We had an incredible warm spell in March in the Chicago area. One sunny eighty-five degree day I was driving down a familiar road, when I saw a man in his front yard with some Christmas lights. I thought to myself, “It’s a bit late, but what a perfect day to take down Christmas lights.” I then began to think; maybe he was not a bit late, but a lot early putting up his lights for next Christmas.
I did not actually observe him taking down the lights, but only holding the lights. Taking the lights down was an assumption on my part. Driving by, I had no way to know or prove what he was doing or not doing with the lights. However, based on certain premises from past experience, it would be MORE reasonable to say the man was taking down the lights and LESS reasonable to say he was putting them up, although both are within the realm of possibility. (Yes, I often have strange thoughts like this).
Other examples of such things:
• Speaking of driving, what do we do as we approach a green light? We drive through it assuming the other drivers on each corner of the intersection will stop on red. The red light is in no way connected to their brakes and there is nothing physically stopping them from running the light, but it is more reasonable to think a car will stop at a red light and less reasonable to think a car will run a red light, although both are within the realm of possibility.
• Are your parents really your parents? Suppose you had no access to a birth certificate or DNA test and you don't even look like them. Your parents say they are your real biological parents, but you have no proof. Why do you believe them? If you have learned to trust your parents over the years, it is more reasonable to believe them and less reasonable to assume they are lying.
• How about this one? Someone suffering from paranoia says, “Everyone wants to kill me.” You respond, “I don’t want to kill you." The person answers, “Of course you would say that to keep your evil plan a secret.” There is some logic there, but the premise is unreasonable.
There are many things in life we simply cannot prove; some argue that we cannot prove anything at all. We certainly cannot prove things like dogmas, philosophies, ideologies, morals, values, goodness, badness, justice, purpose, etc. using a scientific method, so what should we do? Premises are certainly a key; given certain premises we should logically move toward what is more reasonable and step away from what is less reasonable. Also, the more assumptions one needs to make a premise true, and the more complex they are, the less reasonable the premise becomes.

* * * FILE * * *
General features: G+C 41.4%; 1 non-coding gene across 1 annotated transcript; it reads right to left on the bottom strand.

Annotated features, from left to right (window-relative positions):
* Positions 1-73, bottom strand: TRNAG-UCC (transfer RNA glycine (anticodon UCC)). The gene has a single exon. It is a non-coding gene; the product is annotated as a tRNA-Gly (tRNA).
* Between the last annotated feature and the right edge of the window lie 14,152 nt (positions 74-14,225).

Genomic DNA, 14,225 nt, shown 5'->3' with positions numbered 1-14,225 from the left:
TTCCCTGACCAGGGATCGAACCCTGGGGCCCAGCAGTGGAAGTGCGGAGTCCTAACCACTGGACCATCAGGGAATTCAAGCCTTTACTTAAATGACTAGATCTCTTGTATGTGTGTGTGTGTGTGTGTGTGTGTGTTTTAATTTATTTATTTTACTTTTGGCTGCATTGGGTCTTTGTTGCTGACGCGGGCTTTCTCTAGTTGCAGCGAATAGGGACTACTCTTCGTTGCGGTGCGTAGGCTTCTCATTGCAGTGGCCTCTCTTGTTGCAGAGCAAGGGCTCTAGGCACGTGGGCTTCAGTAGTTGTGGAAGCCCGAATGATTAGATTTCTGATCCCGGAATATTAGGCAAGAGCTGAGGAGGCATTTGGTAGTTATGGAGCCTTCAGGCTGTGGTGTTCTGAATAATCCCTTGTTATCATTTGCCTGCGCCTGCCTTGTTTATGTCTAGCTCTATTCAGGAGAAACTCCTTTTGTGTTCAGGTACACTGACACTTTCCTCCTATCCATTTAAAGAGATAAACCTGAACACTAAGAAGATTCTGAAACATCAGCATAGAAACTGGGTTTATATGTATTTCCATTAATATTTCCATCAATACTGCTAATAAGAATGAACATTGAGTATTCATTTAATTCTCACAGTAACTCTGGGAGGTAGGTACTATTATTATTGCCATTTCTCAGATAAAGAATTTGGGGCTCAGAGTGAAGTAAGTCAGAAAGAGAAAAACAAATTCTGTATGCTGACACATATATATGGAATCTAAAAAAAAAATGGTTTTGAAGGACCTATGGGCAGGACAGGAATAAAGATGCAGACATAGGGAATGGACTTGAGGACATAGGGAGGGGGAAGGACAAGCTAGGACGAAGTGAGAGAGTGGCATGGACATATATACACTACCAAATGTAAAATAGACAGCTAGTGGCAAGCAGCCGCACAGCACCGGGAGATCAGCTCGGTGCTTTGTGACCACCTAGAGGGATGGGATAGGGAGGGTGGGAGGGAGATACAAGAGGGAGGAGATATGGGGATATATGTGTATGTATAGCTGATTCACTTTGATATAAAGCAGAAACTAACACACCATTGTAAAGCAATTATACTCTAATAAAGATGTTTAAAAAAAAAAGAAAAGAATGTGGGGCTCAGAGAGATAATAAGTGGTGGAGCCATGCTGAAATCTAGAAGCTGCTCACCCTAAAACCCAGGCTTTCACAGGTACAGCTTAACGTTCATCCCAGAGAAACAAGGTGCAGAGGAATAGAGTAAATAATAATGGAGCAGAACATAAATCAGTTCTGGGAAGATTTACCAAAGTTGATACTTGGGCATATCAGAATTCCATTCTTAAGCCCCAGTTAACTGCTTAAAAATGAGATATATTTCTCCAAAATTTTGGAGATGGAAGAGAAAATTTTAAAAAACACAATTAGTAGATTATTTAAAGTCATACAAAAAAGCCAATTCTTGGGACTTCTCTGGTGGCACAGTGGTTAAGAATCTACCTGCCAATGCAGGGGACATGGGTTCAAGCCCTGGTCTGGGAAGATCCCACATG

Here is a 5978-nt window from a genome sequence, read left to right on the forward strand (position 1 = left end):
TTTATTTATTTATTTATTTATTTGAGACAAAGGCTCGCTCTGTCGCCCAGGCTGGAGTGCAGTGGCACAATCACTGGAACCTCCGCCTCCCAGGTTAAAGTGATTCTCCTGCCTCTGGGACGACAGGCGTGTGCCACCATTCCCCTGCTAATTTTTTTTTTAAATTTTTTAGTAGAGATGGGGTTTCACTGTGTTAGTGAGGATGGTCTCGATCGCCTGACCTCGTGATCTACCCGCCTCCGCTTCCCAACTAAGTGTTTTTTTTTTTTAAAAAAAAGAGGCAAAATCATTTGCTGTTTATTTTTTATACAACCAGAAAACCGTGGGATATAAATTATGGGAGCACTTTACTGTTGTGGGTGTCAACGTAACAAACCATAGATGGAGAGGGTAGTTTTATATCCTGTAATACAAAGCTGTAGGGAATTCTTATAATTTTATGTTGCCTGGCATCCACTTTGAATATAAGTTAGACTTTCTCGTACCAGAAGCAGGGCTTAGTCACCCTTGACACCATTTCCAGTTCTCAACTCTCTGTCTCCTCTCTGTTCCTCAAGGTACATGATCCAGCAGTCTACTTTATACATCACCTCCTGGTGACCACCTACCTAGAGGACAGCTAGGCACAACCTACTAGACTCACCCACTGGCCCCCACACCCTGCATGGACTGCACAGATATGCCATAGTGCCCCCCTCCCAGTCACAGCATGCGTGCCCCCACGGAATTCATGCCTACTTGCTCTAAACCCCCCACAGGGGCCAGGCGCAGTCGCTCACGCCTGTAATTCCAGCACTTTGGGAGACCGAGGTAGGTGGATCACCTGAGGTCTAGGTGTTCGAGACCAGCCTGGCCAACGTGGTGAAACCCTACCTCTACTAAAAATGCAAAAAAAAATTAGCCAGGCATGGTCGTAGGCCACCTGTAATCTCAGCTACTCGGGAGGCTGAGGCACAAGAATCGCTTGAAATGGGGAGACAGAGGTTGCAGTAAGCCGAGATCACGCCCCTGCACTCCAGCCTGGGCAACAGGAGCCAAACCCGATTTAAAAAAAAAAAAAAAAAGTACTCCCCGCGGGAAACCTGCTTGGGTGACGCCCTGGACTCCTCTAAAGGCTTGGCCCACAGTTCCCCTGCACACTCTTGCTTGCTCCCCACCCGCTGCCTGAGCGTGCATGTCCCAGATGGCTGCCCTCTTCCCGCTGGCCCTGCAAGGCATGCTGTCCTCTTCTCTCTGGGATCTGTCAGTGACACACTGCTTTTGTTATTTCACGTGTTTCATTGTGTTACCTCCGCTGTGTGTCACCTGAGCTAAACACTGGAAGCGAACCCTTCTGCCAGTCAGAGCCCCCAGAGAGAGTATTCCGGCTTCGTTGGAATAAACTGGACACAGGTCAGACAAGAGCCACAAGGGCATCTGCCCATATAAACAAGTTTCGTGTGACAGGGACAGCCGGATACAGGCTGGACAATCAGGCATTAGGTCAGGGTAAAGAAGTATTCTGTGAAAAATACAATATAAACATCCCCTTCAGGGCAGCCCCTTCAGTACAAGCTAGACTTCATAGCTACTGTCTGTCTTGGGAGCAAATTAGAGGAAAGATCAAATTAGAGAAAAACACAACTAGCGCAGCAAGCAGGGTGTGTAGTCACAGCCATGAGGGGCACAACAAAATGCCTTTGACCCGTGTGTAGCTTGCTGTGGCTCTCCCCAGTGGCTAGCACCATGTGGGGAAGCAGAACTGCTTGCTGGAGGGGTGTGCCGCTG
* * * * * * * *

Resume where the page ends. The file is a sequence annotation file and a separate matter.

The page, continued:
For the atheist, a premise needs to be that the universe comes from nothing for the purpose of nothing. More specifically, it comes from nothing intelligent for no intended purpose. This is a good definition of an accident; the universe is a perfectly fine tuned accident.
Making something from nothing actually defies the laws of physics and we must be careful not to redefine “nothing” to be some scientific “something”. Also, something unintelligent or non-rational making or becoming something rational under its own power and direction contradicts our general experience. I would need to call either of these two unreasonable or at least LESS reasonable when comparing to what St. Thomas Aquinas proposes in his contingency theory for example. See posts Aquinas Regarding Contingency & Fr. Spitzer on the Existence of God.
Scientism holds that truth can ONLY be found through the scientific method. This poses a problem because we cannot use the scientific method to prove the previous sentence is true. This defies a principle in logic called the principle of non-contradiction. Bible Christians hold that we know what is true through the bible ALONE. The difficulty here is that this teaching cannot be found in the bible, so it is unbiblical. This too fails the principle of non-contraction. See post All Statements are False.
This brings us to the Church in the modern world. Those who do not study Catholicism do not understand the premises for what is taught. From the existence of God to the teachings on Mary, one premise logically flows to the next. For example, let’s look at Mary’s title “Queen of Heaven”. If we accept the premise that the Old Testament foreshadows the New Testament, then we can see how the ancient Kingdom of Israel foreshadows the new Kingdom of Christ, and the King of Israel foreshadows Christ the King of Heaven. In the ancient Kingdom of Israel, the queen was always the mother of the king (not the wife or wives) and part of her role was to bring petitions to the king (see 1 Kings 2:13-20). Given this premise, it is reasonable to say Mary is the Queen of Heaven and part of her role is to bring our petitions to Christ, in fact, it would be strange if it were otherwise.
Many run with the assumption that Church teaching is a bunch superstitious hooey from the dark ages; this then becomes a premise. Once we have this premise, Catholicism is instantly dismissed. As a result, we search elsewhere for ultimate truths. We look to other Christian denominations, religions of the East, science or make-up our own. How did we become so arrogant that we automatically dismiss centuries of careful thinking from thousands (millions?) of Catholic intellects without even objectively exploring the premises?Bishop Sheen once said that we all have “a philosophy”. We all believe things we can't prove. Spend time exploring the premises for your beliefs. What assumptions are you making for your premises to be true? How complex are they? Always ask “why?” Are you using true reason or reason based only on the premises/assumptions you like best?
|Bishop Fulton Sheen|